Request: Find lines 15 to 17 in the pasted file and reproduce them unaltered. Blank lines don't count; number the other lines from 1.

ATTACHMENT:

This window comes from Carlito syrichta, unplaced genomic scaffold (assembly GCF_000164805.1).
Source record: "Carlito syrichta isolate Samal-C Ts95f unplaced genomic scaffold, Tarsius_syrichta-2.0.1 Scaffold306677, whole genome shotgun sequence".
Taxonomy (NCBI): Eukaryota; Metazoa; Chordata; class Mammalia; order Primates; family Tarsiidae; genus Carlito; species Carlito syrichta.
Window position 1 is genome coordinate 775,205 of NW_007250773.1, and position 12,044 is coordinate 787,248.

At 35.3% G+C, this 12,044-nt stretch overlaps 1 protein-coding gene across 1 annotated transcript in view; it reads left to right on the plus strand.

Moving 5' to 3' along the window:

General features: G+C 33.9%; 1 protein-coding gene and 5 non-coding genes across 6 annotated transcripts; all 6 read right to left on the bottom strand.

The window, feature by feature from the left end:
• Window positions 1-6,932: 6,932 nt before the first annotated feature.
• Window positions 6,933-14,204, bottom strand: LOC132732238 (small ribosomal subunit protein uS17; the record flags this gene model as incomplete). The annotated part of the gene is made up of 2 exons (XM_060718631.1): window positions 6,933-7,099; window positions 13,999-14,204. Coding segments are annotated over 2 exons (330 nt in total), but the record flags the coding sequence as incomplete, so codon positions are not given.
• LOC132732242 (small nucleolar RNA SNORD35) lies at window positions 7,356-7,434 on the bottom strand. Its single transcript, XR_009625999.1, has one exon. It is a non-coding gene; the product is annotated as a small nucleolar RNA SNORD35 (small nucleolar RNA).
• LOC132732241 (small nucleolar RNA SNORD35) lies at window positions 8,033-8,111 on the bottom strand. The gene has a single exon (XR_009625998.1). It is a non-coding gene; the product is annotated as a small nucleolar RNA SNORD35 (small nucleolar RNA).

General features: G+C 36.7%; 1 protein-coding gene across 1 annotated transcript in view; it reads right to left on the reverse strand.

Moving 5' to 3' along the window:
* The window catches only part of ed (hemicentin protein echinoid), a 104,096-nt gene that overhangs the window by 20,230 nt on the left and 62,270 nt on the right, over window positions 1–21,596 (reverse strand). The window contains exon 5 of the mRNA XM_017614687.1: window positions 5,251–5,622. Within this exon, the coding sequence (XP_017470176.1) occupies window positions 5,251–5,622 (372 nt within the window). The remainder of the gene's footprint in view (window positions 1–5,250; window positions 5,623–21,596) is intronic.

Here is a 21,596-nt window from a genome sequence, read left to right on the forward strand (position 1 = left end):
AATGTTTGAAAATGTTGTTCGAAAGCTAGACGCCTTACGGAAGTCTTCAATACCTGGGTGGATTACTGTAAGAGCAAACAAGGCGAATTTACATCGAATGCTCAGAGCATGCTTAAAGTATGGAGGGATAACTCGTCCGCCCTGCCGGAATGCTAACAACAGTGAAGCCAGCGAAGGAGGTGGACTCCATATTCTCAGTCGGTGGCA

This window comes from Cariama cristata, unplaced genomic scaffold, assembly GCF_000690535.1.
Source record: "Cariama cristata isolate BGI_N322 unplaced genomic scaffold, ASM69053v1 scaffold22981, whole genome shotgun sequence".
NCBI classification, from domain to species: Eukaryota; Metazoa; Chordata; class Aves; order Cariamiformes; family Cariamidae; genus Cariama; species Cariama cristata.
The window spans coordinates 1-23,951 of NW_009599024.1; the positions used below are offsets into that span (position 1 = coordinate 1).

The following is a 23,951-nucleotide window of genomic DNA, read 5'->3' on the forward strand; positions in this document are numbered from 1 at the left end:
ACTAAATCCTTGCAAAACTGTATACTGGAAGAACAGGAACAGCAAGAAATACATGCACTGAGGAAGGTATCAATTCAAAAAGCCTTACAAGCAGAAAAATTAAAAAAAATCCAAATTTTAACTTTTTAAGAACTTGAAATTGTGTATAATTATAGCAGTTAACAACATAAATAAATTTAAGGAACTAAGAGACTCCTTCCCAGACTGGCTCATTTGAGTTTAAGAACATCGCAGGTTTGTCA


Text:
* The window catches only part of ed (hemicentin protein echinoid), a 104,096-nt gene that overhangs the window by 20,230 nt on the left and 62,270 nt on the right, over window positions 1–21,596 (reverse strand). The window contains exon 5 of the mRNA XM_017614687.1: window positions 5,251–5,622. Within this exon, the coding sequence (XP_017470176.1) occupies window positions 5,251–5,622 (372 nt within the window). The remainder of the gene's footprint in view (window positions 1–5,250; window positions 5,623–21,596) is intronic.

Here is a 21,596-nt window from a genome sequence, read left to right on the forward strand (position 1 = left end):
AATGTTTGAAAATGTTGTTCGAAAGCTAGACGCCTTACGGAAGTCTTCAATACCTGGGTGGATTACTGTAAGAGCAAACAAGGCGAATTTACATCGAATGCTCAGAGCATGCTTAAAGTATGGAGGGATAACTCGTCCGCCCTGCCGGAATGCTAACAACAGTGAAGCCAGCGAAGGAGGTGGACTCCATATTCTCAGTCGGTGGCA